Clutching his hat, from which he thoughtfully shook the snow, the priest was led by Madame Légaré through the long downstairs hallway to her husbandʹs studio. As he made small talk with the artistʹs wife, following her swishing skirts down the length of an echoing corridor garnished with gloomy, gilt-framed paintings, he could hear the voices of the Légarésʹ five children faintly floating down to him from upstairs.¹

    Twirling his hat nervously in his hands, the priest was somewhat ill at ease. The artist he was going to meet, Joseph Légaré, was a well-known supporter of thePatriotes, French Canadian...

  7. 4 For Canada and for God
    (pp. 165-213)

    It was probably the single most engrossing thing ever to have happened in the sleepy town of Midland, on the shores of Ontarioʹs scenic Georgian Bay. In the hot, languorous summer days of July 1949, the town was abuzz with excitement over the lavish pageant celebrating the three hundredth anniversary of the martyrdoms of Jean de Brébeuf and Gabriel Lalemant, set to open in just a few days.¹ The hype, even away from its epicenter at Midland, was virtually inescapable, the spotlight white-hot. One veteran newspaperman, half admiringly, half impatiently, called the pageant ʺthe most publicized event in the history...

  8. 5 Bones of Contention
    (pp. 214-254)

    The driving rain beat down on the heads of the thousands assembled by the outdoor altar.¹ Gusts of wind sent autumn leaves scurrying along the ground, slapped soaked tendrils of hair against drenched faces, and suddenly turned umbrellas inside out, exposing their fragile, radiating metal spines, like the delicate skeletons of sea urchins. Though it was only late September, it was cold. Noses were raw and reddened. Some eyes streamed as rain and wind-induced tears comingled. Even as they shivered, many pilgrims worried that the inclement weather would delay the historic ritual they had gathered at the Midland Martyrsʹ Shrine...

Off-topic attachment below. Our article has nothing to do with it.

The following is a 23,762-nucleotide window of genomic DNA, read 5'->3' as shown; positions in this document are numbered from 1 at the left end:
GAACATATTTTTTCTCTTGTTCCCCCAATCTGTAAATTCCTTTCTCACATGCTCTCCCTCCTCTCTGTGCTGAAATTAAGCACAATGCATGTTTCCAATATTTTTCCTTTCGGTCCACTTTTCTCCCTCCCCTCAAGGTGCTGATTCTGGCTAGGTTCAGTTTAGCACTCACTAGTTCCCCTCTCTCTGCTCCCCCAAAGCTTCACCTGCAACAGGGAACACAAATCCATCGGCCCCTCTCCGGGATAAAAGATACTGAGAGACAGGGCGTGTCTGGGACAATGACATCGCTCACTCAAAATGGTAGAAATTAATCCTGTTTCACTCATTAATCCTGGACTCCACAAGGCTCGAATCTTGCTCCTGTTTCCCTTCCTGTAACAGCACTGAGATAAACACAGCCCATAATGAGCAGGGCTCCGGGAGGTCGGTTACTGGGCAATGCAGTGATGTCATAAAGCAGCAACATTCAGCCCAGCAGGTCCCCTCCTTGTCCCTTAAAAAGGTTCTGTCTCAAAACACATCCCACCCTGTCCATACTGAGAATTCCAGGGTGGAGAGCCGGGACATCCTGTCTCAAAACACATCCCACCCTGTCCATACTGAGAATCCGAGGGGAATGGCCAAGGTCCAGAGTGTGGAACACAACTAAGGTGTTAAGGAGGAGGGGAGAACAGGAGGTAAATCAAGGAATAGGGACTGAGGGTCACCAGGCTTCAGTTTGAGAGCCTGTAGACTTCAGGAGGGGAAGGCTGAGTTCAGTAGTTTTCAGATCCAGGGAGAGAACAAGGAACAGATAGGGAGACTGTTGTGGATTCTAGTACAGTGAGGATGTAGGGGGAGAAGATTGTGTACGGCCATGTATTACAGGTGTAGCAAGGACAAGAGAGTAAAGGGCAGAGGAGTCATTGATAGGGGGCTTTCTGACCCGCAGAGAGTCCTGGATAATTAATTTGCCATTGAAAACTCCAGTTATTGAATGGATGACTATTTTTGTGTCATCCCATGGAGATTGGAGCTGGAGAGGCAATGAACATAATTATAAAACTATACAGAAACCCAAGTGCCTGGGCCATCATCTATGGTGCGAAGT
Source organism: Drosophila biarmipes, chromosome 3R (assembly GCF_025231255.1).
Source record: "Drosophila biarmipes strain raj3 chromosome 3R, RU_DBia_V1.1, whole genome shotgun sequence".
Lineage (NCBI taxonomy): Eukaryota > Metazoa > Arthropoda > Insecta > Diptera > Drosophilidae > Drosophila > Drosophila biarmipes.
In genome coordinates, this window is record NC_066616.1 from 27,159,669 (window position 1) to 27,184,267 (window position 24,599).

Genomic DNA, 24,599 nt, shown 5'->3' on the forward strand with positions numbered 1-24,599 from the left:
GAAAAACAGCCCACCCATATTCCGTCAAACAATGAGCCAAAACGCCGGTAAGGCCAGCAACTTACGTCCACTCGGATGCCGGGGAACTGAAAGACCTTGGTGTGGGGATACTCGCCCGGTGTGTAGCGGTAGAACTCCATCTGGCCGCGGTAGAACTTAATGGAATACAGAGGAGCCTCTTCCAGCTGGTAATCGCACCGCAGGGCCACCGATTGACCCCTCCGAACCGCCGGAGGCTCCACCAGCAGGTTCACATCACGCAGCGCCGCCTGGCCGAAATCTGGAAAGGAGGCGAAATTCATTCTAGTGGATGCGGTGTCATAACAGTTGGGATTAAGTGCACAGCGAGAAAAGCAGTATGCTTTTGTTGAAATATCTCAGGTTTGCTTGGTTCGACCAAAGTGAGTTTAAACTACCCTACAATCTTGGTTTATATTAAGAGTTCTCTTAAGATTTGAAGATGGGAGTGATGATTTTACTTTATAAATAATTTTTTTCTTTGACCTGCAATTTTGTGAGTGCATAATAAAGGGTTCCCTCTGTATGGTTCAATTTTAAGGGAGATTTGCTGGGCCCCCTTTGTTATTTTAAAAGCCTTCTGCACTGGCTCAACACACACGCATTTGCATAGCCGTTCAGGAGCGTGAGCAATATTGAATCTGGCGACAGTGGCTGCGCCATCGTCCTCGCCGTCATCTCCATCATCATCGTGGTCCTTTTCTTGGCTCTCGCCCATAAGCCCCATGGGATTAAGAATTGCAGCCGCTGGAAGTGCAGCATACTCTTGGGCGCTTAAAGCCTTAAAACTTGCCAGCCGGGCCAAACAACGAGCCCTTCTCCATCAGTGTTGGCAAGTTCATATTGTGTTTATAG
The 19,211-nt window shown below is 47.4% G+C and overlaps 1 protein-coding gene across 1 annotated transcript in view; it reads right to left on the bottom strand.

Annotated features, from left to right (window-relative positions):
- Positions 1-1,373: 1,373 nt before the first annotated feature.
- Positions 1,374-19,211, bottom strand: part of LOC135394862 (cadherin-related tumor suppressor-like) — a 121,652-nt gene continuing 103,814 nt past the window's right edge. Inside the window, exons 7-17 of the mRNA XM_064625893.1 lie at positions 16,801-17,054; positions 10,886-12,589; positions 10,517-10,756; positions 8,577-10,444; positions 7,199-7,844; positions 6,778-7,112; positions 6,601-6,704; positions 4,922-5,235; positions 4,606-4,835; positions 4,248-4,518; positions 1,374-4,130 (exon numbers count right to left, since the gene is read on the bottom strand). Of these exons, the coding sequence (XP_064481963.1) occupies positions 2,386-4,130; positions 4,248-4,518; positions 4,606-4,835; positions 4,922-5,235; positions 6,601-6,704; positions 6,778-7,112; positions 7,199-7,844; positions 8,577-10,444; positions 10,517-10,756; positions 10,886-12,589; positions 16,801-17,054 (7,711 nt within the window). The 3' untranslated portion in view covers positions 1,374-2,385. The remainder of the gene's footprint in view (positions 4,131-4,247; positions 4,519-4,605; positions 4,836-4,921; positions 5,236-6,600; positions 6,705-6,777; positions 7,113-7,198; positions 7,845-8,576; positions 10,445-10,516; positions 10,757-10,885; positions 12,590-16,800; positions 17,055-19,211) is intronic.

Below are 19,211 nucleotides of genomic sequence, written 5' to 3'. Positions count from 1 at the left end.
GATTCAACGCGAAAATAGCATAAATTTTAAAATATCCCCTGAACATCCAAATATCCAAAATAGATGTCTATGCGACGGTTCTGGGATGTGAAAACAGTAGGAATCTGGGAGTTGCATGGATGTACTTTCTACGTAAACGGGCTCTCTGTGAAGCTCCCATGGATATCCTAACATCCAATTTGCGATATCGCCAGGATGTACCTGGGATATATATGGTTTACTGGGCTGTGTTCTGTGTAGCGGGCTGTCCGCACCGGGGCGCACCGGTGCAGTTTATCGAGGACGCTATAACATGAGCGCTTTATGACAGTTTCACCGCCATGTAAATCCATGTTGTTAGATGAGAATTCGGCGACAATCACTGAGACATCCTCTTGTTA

9. 6 The Naked and the Dead
    (pp. 255-308)

    The small group of Mohawk women hesitated on the threshold of Our Lady of Martyrs Shrine Museum in Auriesville, New York. Temporarily blinded, they waited for their eyes to adjust from the brilliant sunlight outside to the greenish, aquarium-like darkness of the buildingʹs interior. All around them they could hear the low, soothing murmur of voices as pilgrims and tourists alike scrutinized items in the glass cases or squinted at wall displays.

    As her vision began to clear, one of the women, veteran elementary schoolteacher ʺSarah Oldfield,ʺ¹ found her attention drawn to a dramatic plaster diorama displayed in the center...

  10. 7 Pilgrimsʹ Progress
    (pp. 309-358)

    The sound of latin plainsong, high and thin, permeates the gray, early morning chill and is answered by the sweet, intermittent soprano of birdsong. Pine needles bite deeply into my knees as I kneel with some 200 pilgrims, many of them children and young people, on the damp grass. Together we gaze expectantly uphill at the make-shift altar installed under an imposing figure—a giant statue of Isaac Jogues.¹ Caught midstride, the Jesuit saintʹs frozen gaze greets the dawn horizon. One of his mutilated hands clutches a cross, while the amputated digits of the other are upheld in a protective...

  11. Epilogue
    (pp. 359-378)

    The wind swept the tiny, crystalline flakes along the ground. Smoke, ash, and snow together performed a languorous dance, veiling and revealing the indistinct forms on the ground. Here, all was white, or gray, or black: no living colors enlivened the monochrome landscape. Even the dead grass that poked above the snow was sere and brittle. The nightʹs heavy snowfall had obscured all traces of the recent battle for Taenhatentaron/Saint-Ignace: erasing all footprints, extinguishing all flames, and softening the outline of what had once been walls. Snow lay thick on the broken, off-kilter lie of a fallen roof, on a...

  12. Notes
    (pp. 379-442)
  13. Acknowledgments
    (pp. 443-446)
  14. Index
    (pp. 447-463)